Heroes Rugby Challenge
There are many who believe that it is inappropriate to bring the Wallabies to the UK for games against the Barbarians and Wales. A group of players who were manhandled out of the World Cup by the All Blacks last month are in need of a break from the game and not another trip around the world for what is effectively a meaningless money-spinning exercise. Of course, the Wallabies are too professional to suggest such a thing but this is a tour they could do without. The British supporters will, no doubt, still come out in force and the coffers will be nicely boosted.
A cause that is most worthy of support, however, is the Heroes Rugby Challenge which takes place at Twickenham on December 3rd. On what will be the 10th anniversary of Britain’s Armed Forces Operations in Afghanistan, a Northern Hemisphere XV will take on a Southern Hemisphere selection. Both teams will feature legends of the game, up and coming young players and representatives of the Armed Forces. A similar game in 2008 attracted 52,000 spectators and raised £1.46m for this very worthy cause. All profits from the game will go to Help for Heroes, the charity which provides practical support for returning wounded service men and women.
The Rugby Site will be represented at Twickenham by Wayne Smith who with Nick Mallett will coach the Southern Hemisphere side. We urge those who are in a position to do so to attend the game.
Bath’s Beaver Fever
It would appear that Stephen “Beaver” Donald may do for Bath what Nick Evans has done for Harlequins. His performance against Montpelier in his first home game at the Rec was everything that the Bath senior brass would have hoped for. While never having the class of some other leading international out-halves, Donald is a talented footballer who now has a maturity which will stand him and Bath in good stead. He is strong and weighing in at 98kg possesses a physical presence which will benefit him in Heineken Cup rugby.
Donald’s world cup winning penalty is now etched in the history books, an achievement never to be taken from him. While Kiwi’s will have now forgiven him for his poor game in the All Black jersey against the Wallabies in Hong Kong in 2010, few will forget the vitriol which was directed at this decent man at that time.
He was a popular and senior figure for both the Chiefs and Waikato. Donald is a partner in “The Wolf & Beaver” bar in his home town of Waiuku, so sociability will not be an issue for him as he embarks on the latest stage of his career. It is quite likely that Beaver will cement his place in Bath Rugby folklore and not just for his performances on the field.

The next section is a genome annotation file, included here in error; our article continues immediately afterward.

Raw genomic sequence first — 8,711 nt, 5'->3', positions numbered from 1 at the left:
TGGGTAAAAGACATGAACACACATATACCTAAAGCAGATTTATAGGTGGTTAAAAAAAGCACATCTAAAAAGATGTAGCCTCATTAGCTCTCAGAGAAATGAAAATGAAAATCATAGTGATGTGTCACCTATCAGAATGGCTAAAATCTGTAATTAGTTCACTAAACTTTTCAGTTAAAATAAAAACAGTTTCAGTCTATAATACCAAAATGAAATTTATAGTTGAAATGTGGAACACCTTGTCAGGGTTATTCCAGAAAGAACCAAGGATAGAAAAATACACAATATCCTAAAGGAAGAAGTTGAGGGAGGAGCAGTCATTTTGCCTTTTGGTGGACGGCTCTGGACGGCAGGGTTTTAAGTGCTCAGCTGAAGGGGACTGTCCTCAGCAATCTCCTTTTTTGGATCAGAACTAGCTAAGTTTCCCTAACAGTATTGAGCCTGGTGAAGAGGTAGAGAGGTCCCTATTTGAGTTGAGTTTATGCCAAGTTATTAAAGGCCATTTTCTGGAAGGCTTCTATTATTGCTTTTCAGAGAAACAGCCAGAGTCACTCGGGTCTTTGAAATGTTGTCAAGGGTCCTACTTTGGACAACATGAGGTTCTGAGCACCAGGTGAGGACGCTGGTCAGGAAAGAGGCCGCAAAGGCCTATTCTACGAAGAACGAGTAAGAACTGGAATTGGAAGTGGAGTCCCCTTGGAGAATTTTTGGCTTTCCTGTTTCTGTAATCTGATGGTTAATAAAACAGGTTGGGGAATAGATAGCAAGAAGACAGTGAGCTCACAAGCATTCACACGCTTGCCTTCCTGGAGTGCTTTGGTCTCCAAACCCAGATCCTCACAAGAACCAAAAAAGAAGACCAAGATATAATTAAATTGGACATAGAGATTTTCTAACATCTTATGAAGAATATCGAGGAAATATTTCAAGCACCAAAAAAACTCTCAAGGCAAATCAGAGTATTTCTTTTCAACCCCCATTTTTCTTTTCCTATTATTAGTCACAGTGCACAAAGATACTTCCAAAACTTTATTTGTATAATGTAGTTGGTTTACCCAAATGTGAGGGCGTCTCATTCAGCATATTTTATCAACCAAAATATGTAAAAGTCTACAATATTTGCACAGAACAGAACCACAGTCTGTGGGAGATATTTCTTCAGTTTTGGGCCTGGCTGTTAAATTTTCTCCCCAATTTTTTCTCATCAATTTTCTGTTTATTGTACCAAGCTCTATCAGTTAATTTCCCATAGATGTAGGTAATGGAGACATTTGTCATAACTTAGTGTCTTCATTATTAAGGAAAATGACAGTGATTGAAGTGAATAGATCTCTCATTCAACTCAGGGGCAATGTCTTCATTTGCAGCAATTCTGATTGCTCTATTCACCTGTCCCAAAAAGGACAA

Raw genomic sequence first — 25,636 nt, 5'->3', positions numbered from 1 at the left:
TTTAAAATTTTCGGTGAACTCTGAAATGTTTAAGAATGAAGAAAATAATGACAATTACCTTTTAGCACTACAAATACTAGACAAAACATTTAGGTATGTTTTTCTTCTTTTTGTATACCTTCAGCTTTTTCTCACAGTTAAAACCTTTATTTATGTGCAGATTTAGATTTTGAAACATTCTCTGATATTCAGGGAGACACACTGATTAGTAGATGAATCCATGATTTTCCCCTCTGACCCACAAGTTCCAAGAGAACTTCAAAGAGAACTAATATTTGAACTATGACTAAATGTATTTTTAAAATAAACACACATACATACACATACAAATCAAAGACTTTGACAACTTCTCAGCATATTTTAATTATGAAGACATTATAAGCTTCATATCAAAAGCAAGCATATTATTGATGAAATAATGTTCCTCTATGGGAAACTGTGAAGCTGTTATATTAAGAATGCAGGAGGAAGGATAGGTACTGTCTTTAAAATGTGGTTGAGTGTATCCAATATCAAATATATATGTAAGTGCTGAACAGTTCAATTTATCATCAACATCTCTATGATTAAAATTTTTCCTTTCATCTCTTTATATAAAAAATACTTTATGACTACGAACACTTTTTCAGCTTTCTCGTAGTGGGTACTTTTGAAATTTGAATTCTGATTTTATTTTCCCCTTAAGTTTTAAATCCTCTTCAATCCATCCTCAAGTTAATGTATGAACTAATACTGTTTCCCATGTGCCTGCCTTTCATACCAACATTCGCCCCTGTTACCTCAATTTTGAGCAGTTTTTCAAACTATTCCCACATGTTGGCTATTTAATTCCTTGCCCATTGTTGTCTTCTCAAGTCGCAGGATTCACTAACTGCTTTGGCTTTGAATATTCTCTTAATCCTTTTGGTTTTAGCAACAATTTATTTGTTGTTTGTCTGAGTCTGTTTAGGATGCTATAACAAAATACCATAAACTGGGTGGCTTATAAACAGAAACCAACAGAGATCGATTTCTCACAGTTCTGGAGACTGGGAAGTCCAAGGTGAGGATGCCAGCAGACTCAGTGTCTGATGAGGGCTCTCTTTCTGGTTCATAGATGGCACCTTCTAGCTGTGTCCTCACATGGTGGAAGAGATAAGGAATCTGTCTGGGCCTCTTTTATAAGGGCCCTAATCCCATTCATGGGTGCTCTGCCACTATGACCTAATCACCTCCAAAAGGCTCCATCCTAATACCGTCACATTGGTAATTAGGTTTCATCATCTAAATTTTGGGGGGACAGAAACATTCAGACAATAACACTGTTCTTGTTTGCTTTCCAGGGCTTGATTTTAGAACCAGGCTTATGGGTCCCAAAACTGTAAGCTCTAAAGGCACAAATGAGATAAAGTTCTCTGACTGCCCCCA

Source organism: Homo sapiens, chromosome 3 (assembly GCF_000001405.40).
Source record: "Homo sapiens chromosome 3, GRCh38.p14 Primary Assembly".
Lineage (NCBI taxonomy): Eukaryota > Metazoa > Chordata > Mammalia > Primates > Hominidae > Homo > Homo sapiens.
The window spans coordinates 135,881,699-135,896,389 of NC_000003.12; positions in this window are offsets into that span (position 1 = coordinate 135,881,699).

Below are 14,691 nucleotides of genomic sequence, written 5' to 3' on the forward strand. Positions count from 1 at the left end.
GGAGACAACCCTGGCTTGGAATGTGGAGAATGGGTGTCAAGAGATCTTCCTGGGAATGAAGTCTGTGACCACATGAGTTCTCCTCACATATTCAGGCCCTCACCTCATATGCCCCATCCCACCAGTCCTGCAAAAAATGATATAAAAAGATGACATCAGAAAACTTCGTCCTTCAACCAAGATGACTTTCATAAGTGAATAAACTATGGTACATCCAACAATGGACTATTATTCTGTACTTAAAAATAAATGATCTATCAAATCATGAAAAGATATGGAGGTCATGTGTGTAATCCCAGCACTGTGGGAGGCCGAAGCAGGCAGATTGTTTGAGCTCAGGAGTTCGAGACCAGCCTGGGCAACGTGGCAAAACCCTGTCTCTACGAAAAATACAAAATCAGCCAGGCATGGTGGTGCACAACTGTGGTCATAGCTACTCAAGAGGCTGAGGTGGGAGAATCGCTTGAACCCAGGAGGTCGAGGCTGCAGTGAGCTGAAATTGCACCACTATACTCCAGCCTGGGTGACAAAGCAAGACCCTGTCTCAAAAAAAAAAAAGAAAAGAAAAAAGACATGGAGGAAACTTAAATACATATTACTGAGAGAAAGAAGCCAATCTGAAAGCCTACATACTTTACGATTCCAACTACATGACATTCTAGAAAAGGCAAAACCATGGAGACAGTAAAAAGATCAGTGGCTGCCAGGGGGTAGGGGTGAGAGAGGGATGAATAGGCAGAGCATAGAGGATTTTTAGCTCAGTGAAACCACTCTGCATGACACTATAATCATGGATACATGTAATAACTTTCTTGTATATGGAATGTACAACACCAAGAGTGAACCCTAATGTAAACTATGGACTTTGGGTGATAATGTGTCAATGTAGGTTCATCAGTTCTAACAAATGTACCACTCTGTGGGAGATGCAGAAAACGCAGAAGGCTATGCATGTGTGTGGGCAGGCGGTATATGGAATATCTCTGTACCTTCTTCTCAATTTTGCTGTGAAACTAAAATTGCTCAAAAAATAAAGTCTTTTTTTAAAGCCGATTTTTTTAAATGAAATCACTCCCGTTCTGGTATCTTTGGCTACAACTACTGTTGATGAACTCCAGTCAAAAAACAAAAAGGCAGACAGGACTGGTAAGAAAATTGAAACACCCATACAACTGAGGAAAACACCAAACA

6 weeks have passed since Wales’s controversial defeat at the hands of France at the RWC. Alain Rolland has confirmed his belief that the red card was appropriate and that he would do the same thing again, Sam Warburton has publicly accepted the referee’s decision as correct and served his three week ban. However, a sense of injustice continues to prevail among Welsh supporters.
With Shaun Edwards secured as defence coach and their club teams unbeaten after 2 rounds of Heineken Cup games, Welsh rugby appears to be in a good place and Warren Gatland’s position as head coach looks strong . With Warburton confirmed as Wales’s captain for the one-off game against Australia in Cardiff on December 3rd, the way is paved for a continuation of the successful formula which saw Wales win many plaudits during the world cup.
Wales also look to be well positioned for the Six Nations which gets underway on February 4th, with Wales travelling to Dublin for a repeat of the world cup quarter final clash with Ireland. If early motivation was required, finding themselves third favourites to win the 6N’s at the bookies (behind France and England), should be sufficient to focus Welsh minds.
It was very sad to read of the recent murder of Solly Tyibilika in Cape Town’s Gugulethu township. Tyibilika only won eight international caps but he was the first black player to score a try for the Springboks, in his debut against Scotland in Murrayfield in 2004.
The South African Rugby Union led the tributes to Tybilika, with SARU president Oregan Hoskins saying the Springboks had lost a trailblazer. “His emergence was a demonstration of what can be achieved when talent is combined with opportunity in what is always a very competitive position in Springbok rugby.” This sad incident provides further confirmation of the ongoing race relationship challenges which exist within South Africa generally and rugby specifically.
It has also been announced that the Springboks will host the All Blacks next year in the historic township of Soweto. The ongoing attempts of SARU to bring rugby into the townships are to be applauded. In light of the death of Tybilika, this game will be particularly poignant.